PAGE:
Americans’ Answers to What May or May Not Be the Right Questions

For those worried about global warming, coal is even less popular as a stocking stuffer this year. As we contemplate the “big” challenges facing us, it is interesting to consider what the public thinks. A recent Associated Press/NORC Center for Public Affairs Research Poll, funded by the Yale School of Forestry and Environmental Science, prioritizes 15 candidate catastrophes (click image to enlarge):

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Work on Onondaga Lake, depending on definitions, interestingly encompasses the top two. If we include work on water quality in the Adirondacks and lingering impacts of acid rain, it’s a trifecta. Number four suggests that there is strong public support for a focus on forests, at least tropical ones. Emphasis on resource management makes the top six. Concerns over the use of GMOs in foods is next to last, so get those chestnuts on the fire and a happy holiday to all.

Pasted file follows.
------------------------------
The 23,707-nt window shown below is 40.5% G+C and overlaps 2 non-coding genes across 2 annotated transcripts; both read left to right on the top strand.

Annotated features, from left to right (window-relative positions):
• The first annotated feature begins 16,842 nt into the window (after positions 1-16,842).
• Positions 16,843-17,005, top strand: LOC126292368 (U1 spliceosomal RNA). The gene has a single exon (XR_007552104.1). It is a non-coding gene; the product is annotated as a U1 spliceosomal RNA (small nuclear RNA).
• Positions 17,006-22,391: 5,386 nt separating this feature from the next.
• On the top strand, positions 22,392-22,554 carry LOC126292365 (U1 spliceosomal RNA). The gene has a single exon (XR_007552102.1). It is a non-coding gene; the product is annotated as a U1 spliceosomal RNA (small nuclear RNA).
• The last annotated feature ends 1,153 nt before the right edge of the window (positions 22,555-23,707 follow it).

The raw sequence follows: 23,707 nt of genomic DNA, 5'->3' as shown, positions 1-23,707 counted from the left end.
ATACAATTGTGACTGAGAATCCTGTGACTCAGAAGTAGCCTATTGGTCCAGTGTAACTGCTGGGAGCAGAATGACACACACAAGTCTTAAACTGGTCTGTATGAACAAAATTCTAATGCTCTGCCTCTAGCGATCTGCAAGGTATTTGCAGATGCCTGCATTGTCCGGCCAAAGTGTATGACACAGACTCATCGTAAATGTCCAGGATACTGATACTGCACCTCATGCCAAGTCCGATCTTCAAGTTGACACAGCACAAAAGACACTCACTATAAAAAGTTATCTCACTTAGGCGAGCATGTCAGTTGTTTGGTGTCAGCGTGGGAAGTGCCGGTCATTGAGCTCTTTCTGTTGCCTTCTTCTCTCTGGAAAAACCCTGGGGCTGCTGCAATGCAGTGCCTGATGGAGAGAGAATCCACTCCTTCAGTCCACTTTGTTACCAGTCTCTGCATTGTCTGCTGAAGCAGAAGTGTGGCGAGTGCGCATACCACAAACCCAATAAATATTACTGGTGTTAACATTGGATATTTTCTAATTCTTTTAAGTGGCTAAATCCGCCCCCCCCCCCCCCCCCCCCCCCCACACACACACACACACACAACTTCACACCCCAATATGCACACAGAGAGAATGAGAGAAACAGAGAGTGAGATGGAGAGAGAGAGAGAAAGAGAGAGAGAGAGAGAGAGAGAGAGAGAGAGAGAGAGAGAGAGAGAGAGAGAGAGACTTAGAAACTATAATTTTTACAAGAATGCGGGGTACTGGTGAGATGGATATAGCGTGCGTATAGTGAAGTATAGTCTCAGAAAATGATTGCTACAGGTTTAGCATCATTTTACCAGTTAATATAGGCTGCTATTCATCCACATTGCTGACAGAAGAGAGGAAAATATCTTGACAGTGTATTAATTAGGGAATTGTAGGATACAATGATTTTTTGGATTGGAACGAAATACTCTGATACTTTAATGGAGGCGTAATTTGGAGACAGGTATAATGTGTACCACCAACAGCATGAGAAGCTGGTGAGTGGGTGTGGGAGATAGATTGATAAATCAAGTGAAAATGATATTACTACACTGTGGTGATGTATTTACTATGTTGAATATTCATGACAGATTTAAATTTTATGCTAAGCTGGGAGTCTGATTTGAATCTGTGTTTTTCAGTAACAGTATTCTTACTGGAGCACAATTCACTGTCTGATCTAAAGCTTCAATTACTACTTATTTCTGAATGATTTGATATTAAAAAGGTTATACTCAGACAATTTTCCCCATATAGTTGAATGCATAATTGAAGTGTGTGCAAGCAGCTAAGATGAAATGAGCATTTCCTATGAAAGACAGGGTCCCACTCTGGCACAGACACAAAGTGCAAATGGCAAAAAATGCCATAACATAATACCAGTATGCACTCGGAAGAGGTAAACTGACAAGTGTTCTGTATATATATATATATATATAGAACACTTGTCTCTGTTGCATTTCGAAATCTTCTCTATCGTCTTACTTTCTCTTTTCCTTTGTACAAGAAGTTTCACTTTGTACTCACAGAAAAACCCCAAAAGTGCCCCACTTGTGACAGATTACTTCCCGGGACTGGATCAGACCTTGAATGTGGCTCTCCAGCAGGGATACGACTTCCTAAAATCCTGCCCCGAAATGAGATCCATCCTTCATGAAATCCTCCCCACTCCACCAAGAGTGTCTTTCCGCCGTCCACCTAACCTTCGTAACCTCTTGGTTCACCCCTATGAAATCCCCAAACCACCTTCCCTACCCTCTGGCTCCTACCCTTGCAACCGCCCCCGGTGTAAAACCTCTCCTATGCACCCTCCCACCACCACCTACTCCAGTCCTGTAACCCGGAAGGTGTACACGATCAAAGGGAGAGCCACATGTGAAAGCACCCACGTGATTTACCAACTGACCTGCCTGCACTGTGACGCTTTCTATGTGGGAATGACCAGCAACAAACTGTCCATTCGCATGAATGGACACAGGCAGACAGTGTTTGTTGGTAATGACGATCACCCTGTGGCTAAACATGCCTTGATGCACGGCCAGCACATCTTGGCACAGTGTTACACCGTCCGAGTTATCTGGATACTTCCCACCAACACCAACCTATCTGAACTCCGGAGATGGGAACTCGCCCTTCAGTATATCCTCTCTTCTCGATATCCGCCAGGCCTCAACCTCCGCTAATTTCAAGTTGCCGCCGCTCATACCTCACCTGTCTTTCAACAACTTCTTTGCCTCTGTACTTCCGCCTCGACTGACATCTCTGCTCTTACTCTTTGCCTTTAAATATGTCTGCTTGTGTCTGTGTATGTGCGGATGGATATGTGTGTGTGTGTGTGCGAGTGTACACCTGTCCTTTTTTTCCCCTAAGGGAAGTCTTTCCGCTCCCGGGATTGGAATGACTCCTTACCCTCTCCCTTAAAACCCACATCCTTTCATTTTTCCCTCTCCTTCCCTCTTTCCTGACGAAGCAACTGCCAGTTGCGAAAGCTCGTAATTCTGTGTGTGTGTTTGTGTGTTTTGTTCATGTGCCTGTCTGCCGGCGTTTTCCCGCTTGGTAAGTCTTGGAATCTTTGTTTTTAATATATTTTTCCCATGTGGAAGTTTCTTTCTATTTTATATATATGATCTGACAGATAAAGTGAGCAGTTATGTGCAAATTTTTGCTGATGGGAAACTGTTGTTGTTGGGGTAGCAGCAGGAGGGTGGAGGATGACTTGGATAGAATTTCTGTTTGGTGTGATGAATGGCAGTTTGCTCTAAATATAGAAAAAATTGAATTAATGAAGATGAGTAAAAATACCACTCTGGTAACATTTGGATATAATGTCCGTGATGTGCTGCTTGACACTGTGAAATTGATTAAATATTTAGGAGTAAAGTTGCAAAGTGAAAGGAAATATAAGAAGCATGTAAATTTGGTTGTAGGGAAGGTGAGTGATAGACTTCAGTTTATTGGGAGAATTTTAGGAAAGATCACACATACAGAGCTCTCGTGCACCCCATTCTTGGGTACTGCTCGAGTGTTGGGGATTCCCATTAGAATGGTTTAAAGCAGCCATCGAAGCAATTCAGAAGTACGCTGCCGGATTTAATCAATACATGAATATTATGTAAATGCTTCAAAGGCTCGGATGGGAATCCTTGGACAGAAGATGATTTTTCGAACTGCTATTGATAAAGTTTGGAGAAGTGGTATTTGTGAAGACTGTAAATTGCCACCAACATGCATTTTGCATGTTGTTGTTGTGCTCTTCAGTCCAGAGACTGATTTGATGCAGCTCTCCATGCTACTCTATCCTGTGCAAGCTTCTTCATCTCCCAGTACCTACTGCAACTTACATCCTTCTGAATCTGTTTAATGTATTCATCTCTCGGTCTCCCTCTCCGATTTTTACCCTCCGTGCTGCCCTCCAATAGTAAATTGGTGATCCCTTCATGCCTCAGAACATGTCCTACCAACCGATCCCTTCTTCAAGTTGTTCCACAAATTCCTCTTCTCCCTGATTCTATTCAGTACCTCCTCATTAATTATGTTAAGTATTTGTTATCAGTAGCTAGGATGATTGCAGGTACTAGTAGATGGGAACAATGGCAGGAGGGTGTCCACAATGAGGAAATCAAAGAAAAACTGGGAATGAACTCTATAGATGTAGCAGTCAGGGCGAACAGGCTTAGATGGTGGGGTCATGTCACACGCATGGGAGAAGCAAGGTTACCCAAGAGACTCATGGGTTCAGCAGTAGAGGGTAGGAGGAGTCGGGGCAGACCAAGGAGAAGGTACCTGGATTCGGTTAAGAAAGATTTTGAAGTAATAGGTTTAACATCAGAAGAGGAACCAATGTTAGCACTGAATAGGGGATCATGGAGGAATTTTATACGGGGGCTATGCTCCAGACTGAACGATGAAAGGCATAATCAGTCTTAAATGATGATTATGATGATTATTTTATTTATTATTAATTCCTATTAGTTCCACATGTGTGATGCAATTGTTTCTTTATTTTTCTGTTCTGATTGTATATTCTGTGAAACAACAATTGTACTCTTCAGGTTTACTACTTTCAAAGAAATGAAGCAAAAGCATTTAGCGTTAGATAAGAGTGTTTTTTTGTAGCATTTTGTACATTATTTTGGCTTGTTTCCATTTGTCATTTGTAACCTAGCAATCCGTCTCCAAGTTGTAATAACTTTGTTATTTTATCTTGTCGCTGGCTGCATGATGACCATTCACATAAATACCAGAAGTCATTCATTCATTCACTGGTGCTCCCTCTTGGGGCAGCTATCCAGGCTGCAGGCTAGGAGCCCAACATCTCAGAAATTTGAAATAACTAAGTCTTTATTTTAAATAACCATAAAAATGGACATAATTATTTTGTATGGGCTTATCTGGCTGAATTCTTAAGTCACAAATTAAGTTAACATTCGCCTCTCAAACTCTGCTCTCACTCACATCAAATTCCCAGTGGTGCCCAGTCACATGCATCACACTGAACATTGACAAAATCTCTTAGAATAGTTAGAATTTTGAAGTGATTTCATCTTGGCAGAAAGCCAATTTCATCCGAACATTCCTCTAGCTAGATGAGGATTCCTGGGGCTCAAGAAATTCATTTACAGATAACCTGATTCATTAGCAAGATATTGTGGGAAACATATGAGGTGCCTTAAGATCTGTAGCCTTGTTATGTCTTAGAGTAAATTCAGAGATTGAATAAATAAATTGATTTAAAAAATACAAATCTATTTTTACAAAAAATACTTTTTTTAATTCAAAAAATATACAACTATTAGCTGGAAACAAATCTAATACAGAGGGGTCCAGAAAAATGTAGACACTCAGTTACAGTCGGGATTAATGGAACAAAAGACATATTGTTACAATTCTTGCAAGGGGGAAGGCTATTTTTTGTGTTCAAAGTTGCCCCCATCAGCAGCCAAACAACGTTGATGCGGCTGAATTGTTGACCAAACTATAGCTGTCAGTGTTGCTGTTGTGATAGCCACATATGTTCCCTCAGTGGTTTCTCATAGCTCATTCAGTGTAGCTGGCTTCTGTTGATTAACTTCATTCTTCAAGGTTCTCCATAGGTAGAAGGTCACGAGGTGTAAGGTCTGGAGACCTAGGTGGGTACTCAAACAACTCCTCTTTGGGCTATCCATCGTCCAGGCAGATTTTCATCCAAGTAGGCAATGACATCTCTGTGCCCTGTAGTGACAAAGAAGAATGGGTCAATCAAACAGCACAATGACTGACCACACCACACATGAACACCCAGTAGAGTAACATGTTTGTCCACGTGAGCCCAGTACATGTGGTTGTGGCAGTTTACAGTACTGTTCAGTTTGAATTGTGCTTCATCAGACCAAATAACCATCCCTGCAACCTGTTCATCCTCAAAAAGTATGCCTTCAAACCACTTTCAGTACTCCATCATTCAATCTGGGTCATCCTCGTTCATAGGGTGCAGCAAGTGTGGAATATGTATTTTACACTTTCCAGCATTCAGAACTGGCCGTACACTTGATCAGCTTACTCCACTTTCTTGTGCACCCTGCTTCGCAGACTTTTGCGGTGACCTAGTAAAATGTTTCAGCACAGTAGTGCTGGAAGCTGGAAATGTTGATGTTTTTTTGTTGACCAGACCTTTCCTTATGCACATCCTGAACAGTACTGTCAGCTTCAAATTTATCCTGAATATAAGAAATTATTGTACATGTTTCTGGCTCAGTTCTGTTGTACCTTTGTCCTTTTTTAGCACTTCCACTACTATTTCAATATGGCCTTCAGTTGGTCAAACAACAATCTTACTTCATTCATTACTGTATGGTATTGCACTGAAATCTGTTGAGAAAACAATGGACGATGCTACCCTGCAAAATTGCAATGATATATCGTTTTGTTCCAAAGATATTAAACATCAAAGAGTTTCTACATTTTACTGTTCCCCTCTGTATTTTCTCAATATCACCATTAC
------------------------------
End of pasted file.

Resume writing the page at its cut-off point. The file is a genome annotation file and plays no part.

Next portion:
Public opinions change as fast as Syracuse weather, so putting too much weight on the views of today as guide to long term planning is to be avoided without other considerations. To explore the Yale/AP/NORC poll in detail, the report is available online:

http://www.apnorc.org/projects/Pages/HTML%20Reports/american-attitudes-about-global-warming-and-energy-policy-issue-brief.aspx

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About qdwheeler

Quentin Wheeler is the 4th president of the State University of New York College of Environmental Science and Forestry
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